Nov 1 (Reuters) - Cleanup crews in Walsh County, North Dakota, are starting work to plug the Keystone pipeline, which was shut after a more than 9,000-barrel crude oil leak this week, a state official said on Friday.
The work on the underground pipeline, owned by TC Energy Corp, is intended “to prevent any further oil that may be sitting in the pipeline from being released,” said Karl Rockeman, director of the North Dakota Division of Water Quality, whose department is overseeing the cleanup.
It is still unclear what caused the leak, which occurred near a TC Energy pumping station, Rockeman said. The spill, first detected by TC Energy on Tuesday night, saturated an area about half the size of a football field and affected a wetland, the company and state officials said.
The 590,000 barrel-per-day (bpd) Keystone system is a key transporter of Canadian crude from northern Alberta to refineries in the U.S. Midwest. Its closure has forced TC Energy’s Marketlink pipeline from the Cushing, Oklahoma storage hub to Nederland, Texas, to reduce rates.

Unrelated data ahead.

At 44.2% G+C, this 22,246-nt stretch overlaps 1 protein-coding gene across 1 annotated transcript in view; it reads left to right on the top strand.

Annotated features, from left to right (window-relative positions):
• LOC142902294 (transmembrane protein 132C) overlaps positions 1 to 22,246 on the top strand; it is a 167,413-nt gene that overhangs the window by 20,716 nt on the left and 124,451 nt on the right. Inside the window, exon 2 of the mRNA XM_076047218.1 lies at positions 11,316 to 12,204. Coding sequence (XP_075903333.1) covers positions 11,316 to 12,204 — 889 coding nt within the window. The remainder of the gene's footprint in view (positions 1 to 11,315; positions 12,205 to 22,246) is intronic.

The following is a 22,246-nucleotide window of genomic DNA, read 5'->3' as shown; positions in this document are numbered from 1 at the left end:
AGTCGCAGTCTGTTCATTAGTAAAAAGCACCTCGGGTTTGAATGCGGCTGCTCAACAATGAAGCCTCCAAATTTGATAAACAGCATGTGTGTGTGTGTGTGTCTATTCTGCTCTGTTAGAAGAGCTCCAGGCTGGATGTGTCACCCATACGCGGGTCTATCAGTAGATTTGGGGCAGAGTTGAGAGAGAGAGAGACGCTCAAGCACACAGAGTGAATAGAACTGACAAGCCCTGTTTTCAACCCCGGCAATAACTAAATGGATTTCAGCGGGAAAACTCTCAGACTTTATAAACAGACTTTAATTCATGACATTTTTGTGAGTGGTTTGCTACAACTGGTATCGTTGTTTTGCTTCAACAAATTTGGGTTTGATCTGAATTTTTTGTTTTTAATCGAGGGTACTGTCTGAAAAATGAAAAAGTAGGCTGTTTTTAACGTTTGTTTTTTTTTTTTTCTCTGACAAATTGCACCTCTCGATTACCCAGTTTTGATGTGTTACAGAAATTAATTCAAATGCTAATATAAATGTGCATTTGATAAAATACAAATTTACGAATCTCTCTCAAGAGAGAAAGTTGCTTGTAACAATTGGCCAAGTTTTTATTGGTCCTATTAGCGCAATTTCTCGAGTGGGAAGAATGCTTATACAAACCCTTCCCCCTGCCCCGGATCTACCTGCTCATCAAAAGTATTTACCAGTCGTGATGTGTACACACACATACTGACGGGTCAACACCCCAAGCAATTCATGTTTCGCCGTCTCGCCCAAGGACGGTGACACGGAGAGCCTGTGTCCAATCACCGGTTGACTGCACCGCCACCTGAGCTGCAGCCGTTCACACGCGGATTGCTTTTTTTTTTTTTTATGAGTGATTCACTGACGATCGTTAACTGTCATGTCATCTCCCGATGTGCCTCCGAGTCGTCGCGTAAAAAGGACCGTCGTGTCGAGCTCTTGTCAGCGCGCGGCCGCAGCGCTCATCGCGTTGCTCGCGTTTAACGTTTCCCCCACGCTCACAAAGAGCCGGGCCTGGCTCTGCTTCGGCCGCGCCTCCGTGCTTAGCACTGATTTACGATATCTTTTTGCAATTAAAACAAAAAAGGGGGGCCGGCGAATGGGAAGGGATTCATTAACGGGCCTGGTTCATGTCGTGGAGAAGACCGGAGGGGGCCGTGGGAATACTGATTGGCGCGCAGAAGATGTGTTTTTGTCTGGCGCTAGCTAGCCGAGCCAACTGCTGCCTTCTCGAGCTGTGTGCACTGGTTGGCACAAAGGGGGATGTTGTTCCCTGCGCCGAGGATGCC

Canada is the biggest provider of foreign oil to the United States, with U.S. exports averaging about 3.6 million bpd in 2018, according to the federal Canada Energy Regulator. Much of that oil is heavy crude, which is blended with other oils for processing into gasoline, diesel and other fuels.
About 60 percent of Canada’s U.S. exports go to the Midwest.
The leak took place in a rural area close to the small city of Edinburg in the northeast part of the state. Rockeman said workers will start cleaning the area by pumping oil off the ground surface.
Reporting by Laila Kearney; Editing by Dan Grebler